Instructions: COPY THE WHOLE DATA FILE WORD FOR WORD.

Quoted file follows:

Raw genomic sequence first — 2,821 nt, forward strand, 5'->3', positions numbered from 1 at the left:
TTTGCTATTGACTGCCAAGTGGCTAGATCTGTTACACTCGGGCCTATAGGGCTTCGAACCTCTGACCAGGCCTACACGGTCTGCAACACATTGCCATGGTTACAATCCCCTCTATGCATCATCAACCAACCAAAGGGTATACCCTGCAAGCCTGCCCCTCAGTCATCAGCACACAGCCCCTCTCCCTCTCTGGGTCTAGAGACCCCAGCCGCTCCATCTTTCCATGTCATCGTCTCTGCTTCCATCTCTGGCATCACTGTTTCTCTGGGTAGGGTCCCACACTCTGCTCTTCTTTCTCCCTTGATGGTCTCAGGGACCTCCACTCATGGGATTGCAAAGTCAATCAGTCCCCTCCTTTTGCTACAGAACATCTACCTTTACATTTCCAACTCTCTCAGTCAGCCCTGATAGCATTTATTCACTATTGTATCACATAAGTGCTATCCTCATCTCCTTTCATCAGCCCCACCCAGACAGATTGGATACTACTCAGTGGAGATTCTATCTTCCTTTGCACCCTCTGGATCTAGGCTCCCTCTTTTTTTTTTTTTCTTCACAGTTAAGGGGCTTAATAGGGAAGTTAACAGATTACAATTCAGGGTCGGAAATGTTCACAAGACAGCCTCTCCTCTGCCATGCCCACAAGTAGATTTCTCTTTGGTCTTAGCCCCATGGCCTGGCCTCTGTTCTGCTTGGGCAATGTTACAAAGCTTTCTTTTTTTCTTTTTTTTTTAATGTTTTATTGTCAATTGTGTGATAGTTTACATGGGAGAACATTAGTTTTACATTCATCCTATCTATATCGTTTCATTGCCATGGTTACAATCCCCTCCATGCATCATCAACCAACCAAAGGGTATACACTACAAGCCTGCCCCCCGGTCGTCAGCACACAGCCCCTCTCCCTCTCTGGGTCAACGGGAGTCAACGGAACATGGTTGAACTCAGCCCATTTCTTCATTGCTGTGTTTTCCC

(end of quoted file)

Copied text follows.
Raw genomic sequence first — 2,821 nt, forward strand, 5'->3', positions numbered from 1 at the left:
TTTGCTATTGACTGCCAAGTGGCTAGATCTGTTACACTCGGGCCTATAGGGCTTCGAACCTCTGACCAGGCCTACACGGTCTGCAACACATTGCCATGGTTACAATCCCCTCTATGCATCATCAACCAACCAAAGGGTATACCCTGCAAGCCTGCCCCTCAGTCATCAGCACACAGCCCCTCTCCCTCTCTGGGTCTAGAGACCCCAGCCGCTCCATCTTTCCATGTCATCGTCTCTGCTTCCATCTCTGGCATCACTGTTTCTCTGGGTAGGGTCCCACACTCTGCTCTTCTTTCTCCCTTGATGGTCTCAGGGACCTCCACTCATGGGATTGCAAAGTCAATCAGTCCCCTCCTTTTGCTACAGAACATCTACCTTTACATTTCCAACTCTCTCAGTCAGCCCTGATAGCATTTATTCACTATTGTATCACATAAGTGCTATCCTCATCTCCTTTCATCAGCCCCACCCAGACAGATTGGATACTACTCAGTGGAGATTCTATCTTCCTTTGCACCCTCTGGATCTAGGCTCCCTCTTTTTTTTTTTTTCTTCACAGTTAAGGGGCTTAATAGGGAAGTTAACAGATTACAATTCAGGGTCGGAAATGTTCACAAGACAGCCTCTCCTCTGCCATGCCCACAAGTAGATTTCTCTTTGGTCTTAGCCCCATGGCCTGGCCTCTGTTCTGCTTGGGCAATGTTACAAAGCTTTCTTTTTTTCTTTTTTTTTTAATGTTTTATTGTCAATTGTGTGATAGTTTACATGGGAGAACATTAGTTTTACATTCATCCTATCTATATCGTTTCATTGCCATGGTTACAATCCCCTCCATGCATCATCAACCAACCAAAGGGTATACACTACAAGCCTGCCCCCCGGTCGTCAGCACACAGCCCCTCTCCCTCTCTGGGTCAACGGGAGTCAACGGAACATGGTTGAACTCAGCCCATTTCTTCATTGCTGTGTTTTCCC